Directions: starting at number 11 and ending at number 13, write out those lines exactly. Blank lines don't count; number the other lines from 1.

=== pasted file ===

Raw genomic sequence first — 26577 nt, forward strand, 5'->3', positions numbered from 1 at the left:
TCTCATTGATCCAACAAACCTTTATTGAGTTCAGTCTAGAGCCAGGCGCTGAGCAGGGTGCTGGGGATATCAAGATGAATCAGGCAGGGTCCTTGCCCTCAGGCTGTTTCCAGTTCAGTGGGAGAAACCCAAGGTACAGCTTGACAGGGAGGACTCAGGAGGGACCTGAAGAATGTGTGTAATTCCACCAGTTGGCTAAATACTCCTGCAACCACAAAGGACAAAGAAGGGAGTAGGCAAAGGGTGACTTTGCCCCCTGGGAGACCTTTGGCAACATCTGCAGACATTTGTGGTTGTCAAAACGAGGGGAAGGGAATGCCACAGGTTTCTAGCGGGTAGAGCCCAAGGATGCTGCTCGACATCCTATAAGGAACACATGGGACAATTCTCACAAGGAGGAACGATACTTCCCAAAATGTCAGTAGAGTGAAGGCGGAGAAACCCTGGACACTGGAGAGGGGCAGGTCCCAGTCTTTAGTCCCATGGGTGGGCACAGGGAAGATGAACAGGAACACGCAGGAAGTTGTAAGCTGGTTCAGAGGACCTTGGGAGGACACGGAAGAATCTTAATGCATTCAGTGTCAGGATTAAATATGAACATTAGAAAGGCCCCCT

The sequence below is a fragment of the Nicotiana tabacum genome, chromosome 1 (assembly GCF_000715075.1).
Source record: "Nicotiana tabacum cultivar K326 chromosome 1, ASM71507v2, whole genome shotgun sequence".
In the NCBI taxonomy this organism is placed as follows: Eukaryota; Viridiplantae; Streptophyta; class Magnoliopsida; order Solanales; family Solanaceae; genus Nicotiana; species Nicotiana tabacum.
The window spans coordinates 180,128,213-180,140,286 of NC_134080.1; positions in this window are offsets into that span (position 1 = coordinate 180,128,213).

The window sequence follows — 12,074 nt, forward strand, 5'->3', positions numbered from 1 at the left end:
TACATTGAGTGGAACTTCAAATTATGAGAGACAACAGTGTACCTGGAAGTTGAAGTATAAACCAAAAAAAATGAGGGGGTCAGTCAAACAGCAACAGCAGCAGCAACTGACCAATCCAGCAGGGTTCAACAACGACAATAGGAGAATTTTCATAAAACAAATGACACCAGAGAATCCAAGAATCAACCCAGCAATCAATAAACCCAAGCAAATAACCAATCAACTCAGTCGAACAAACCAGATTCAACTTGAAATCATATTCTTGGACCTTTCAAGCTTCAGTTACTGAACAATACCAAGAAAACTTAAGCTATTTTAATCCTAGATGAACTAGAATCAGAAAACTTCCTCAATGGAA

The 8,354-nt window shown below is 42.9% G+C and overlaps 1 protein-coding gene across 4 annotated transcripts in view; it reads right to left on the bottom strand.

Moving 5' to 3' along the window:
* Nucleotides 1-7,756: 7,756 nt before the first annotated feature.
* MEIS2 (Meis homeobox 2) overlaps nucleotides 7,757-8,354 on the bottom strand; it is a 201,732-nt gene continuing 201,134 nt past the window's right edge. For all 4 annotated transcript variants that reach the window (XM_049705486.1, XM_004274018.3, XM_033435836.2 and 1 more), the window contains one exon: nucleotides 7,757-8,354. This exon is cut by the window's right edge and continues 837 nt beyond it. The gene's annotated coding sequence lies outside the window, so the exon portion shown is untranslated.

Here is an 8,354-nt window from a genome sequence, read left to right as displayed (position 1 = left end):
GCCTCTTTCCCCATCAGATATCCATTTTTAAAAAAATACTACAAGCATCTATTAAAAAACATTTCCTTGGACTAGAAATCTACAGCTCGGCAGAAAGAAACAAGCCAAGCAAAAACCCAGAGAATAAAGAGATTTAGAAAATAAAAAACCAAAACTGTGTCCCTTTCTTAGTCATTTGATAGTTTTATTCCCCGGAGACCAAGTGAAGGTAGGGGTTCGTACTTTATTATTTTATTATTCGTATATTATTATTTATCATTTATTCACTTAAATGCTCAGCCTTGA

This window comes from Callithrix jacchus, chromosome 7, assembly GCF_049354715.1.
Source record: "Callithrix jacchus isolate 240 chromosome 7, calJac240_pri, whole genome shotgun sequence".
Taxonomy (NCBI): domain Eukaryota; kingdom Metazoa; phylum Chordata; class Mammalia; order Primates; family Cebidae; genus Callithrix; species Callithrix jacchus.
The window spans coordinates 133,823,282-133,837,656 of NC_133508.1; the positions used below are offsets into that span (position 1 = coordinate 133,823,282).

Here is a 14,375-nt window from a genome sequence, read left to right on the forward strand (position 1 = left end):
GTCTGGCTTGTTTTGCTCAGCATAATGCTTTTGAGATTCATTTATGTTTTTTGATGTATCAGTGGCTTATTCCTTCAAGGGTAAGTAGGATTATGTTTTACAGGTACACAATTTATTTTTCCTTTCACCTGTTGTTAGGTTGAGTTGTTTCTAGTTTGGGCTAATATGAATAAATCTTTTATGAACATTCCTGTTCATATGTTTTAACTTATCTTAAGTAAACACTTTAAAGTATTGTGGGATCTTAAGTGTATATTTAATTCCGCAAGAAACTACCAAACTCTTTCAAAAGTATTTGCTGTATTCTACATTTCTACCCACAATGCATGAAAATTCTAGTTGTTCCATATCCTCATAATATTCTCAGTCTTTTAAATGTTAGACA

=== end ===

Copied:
* Nucleotides 1-7,756: 7,756 nt before the first annotated feature.
* MEIS2 (Meis homeobox 2) overlaps nucleotides 7,757-8,354 on the bottom strand; it is a 201,732-nt gene continuing 201,134 nt past the window's right edge. For all 4 annotated transcript variants that reach the window (XM_049705486.1, XM_004274018.3, XM_033435836.2 and 1 more), the window contains one exon: nucleotides 7,757-8,354. This exon is cut by the window's right edge and continues 837 nt beyond it. The gene's annotated coding sequence lies outside the window, so the exon portion shown is untranslated.

Here is an 8,354-nt window from a genome sequence, read left to right as displayed (position 1 = left end):